PUBLIC HEALTH

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Couples’ Pre-Pregnancy Caffeine Consumption Linked to Miscarriage Risk

 

According to a study published online in Fertility and Sterility (22 March 2016), a study was performed to estimate pregnancy loss incidence in a contemporary cohort of couples whose lifestyles were measured during sensitive windows of reproduction to identify factors associated with pregnancy loss for the continual refinement of preconception guidance. For the study, the authors analyzed data from the Longitudinal Investigation of Fertility and the Environment (LIFE) Study, which was established to examine the relationship between fertility, lifestyle and exposure to environmental chemicals.

 

This was a prospective cohort with preconception enrollment performed in 16 counties in Michigan and Texas, with 344 couples with a singleton pregnancy followed daily through 7 post-conception weeks of gestation. The study tracked the couples’ daily recorded use of cigarettes, caffeinated and alcoholic beverages, and multivitamins and each women used fertility for ovulation detection and digital pregnancy tests. Pregnancy loss was denoted by conversion to a negative pregnancy test, onset of menses, or clinical confirmation depending upon gestation. Using proportional hazards regression and accounting for right censoring, the authors estimated adjusted hazard ratios and 95% confidence intervals (aHR, 95% CI) for couples’ lifestyles (cigarette smoking, alcoholic and caffeinated drinks, multivitamins) during three sensitive windows: preconception, early pregnancy, and peri-conception. The main outcome measures were incidence and risk factors for pregnancy loss.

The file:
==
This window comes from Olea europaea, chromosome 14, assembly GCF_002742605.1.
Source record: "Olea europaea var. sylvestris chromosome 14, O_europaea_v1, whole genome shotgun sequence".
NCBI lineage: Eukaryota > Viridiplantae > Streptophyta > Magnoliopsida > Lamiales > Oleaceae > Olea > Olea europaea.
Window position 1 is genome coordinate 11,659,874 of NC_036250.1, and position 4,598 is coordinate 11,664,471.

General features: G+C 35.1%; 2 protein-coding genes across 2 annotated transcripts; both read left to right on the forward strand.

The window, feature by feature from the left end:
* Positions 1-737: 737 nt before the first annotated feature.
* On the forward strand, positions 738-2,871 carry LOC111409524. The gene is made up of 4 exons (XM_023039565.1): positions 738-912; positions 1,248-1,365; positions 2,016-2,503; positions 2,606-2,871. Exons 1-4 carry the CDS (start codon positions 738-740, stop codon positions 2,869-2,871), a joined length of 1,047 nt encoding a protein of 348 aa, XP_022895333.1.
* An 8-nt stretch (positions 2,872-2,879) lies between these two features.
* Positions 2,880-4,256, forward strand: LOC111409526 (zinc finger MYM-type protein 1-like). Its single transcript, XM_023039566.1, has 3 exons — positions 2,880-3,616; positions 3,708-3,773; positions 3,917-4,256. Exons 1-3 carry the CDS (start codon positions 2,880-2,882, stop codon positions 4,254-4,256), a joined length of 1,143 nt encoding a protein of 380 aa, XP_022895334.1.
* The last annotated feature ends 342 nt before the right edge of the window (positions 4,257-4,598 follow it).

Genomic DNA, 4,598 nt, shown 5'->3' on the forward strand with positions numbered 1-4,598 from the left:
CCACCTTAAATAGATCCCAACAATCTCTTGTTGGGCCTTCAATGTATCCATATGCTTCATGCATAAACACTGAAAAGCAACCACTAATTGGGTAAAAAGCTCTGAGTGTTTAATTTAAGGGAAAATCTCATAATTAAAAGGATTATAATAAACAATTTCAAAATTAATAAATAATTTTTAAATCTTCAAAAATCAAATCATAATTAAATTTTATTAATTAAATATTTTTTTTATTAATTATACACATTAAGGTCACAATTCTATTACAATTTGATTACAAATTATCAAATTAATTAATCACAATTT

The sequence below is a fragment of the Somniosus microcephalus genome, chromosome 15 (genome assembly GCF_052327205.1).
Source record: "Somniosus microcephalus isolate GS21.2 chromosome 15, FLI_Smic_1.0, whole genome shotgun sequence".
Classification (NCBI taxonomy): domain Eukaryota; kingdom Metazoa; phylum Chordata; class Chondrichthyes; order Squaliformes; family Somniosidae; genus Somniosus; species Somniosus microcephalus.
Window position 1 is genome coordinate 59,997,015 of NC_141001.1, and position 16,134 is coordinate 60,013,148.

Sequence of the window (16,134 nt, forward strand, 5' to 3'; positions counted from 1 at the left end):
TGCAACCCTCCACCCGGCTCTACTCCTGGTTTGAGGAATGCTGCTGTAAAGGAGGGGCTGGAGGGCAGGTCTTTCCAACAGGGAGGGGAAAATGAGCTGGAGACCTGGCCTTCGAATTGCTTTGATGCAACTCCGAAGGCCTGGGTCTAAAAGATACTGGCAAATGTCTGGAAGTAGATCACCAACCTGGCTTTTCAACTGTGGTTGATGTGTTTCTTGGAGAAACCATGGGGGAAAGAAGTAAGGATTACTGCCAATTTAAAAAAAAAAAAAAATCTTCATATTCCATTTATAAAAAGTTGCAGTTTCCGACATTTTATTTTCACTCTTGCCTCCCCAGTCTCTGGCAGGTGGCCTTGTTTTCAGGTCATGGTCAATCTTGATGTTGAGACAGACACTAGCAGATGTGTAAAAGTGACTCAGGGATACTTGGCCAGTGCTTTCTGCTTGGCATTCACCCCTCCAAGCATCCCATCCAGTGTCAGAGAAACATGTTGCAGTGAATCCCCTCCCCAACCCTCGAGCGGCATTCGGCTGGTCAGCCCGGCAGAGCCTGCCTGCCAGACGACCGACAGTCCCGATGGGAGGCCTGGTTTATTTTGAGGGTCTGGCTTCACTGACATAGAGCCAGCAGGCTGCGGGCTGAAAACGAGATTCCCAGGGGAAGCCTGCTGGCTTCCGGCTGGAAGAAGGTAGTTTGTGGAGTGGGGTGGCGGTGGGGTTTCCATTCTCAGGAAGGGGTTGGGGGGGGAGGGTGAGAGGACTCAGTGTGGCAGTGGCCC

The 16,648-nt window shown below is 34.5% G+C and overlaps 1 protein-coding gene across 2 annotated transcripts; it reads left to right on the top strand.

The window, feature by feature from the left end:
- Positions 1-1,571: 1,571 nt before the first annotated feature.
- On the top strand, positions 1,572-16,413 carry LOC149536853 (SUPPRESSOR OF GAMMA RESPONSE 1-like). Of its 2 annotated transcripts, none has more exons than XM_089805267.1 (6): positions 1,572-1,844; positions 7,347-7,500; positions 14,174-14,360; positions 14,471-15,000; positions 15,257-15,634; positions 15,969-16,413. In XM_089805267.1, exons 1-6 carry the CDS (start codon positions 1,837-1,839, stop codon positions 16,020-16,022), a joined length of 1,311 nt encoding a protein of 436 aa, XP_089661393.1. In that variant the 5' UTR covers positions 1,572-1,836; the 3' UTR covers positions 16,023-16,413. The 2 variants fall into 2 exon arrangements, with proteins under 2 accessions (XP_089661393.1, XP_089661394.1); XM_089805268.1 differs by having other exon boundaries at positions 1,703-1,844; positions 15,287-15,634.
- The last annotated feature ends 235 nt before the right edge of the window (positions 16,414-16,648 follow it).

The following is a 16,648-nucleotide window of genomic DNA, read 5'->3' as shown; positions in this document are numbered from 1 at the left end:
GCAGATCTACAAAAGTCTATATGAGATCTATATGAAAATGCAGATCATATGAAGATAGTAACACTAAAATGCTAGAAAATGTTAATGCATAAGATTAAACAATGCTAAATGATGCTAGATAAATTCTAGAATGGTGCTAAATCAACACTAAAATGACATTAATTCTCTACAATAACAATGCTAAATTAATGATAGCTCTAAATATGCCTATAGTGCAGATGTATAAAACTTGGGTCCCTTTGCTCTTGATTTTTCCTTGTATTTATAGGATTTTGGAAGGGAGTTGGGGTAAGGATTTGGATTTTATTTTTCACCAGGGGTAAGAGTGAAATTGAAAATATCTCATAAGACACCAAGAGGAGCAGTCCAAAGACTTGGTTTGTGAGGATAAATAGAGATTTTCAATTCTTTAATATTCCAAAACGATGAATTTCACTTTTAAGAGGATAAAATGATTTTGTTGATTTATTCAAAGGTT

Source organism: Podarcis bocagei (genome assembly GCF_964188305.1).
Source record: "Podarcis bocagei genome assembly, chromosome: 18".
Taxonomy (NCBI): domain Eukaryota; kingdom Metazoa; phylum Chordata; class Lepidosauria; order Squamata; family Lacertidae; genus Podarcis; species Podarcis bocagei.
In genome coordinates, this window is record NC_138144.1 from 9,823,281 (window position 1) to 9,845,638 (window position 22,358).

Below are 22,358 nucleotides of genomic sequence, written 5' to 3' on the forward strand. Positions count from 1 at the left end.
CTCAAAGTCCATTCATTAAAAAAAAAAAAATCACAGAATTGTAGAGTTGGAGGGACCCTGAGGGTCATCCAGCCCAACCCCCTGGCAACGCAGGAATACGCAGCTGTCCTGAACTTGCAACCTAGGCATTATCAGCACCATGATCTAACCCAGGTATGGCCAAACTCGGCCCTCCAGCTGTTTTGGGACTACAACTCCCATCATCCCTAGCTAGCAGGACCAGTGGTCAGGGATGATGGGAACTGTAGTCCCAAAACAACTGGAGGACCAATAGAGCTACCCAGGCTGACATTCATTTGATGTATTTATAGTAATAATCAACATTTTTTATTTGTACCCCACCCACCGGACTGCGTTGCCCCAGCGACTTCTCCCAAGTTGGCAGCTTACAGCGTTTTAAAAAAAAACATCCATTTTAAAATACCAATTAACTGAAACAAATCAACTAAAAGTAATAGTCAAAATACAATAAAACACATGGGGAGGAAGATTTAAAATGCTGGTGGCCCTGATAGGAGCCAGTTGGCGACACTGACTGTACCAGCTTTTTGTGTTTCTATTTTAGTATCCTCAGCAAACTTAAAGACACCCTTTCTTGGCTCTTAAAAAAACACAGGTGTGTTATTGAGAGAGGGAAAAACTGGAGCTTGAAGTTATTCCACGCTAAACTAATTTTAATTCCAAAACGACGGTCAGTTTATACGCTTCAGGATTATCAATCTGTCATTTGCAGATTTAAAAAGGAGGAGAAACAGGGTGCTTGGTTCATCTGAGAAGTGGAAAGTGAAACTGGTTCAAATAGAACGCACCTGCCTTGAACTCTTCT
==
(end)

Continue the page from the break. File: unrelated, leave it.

Results showed that 98/344 (28%) women with a singleton pregnancy experienced an observed pregnancy loss. In the preconception window, loss was associated with female age >35 years (aHR = 1.96) accounting for couples’ ages, women’s and men’s consumption of >2 daily caffeinated beverages (aHR 1.74 and 1.73, respectively), and women’s vitamin adherence (aHR 0.45,). The findings were similar for lifestyle during the early pregnancy and peri-conception windows.

 

According to the authors, a woman is more likely to miscarry if she and her partner drink more than two caffeinated beverages a day during the weeks leading up to conception, and similarly, women who drank more than two daily caffeinated beverages during the first seven weeks of pregnancy were also more likely to miscarry. However, women who took a daily multivitamin before conception and through early pregnancy were less likely to miscarry than women who did not.

 

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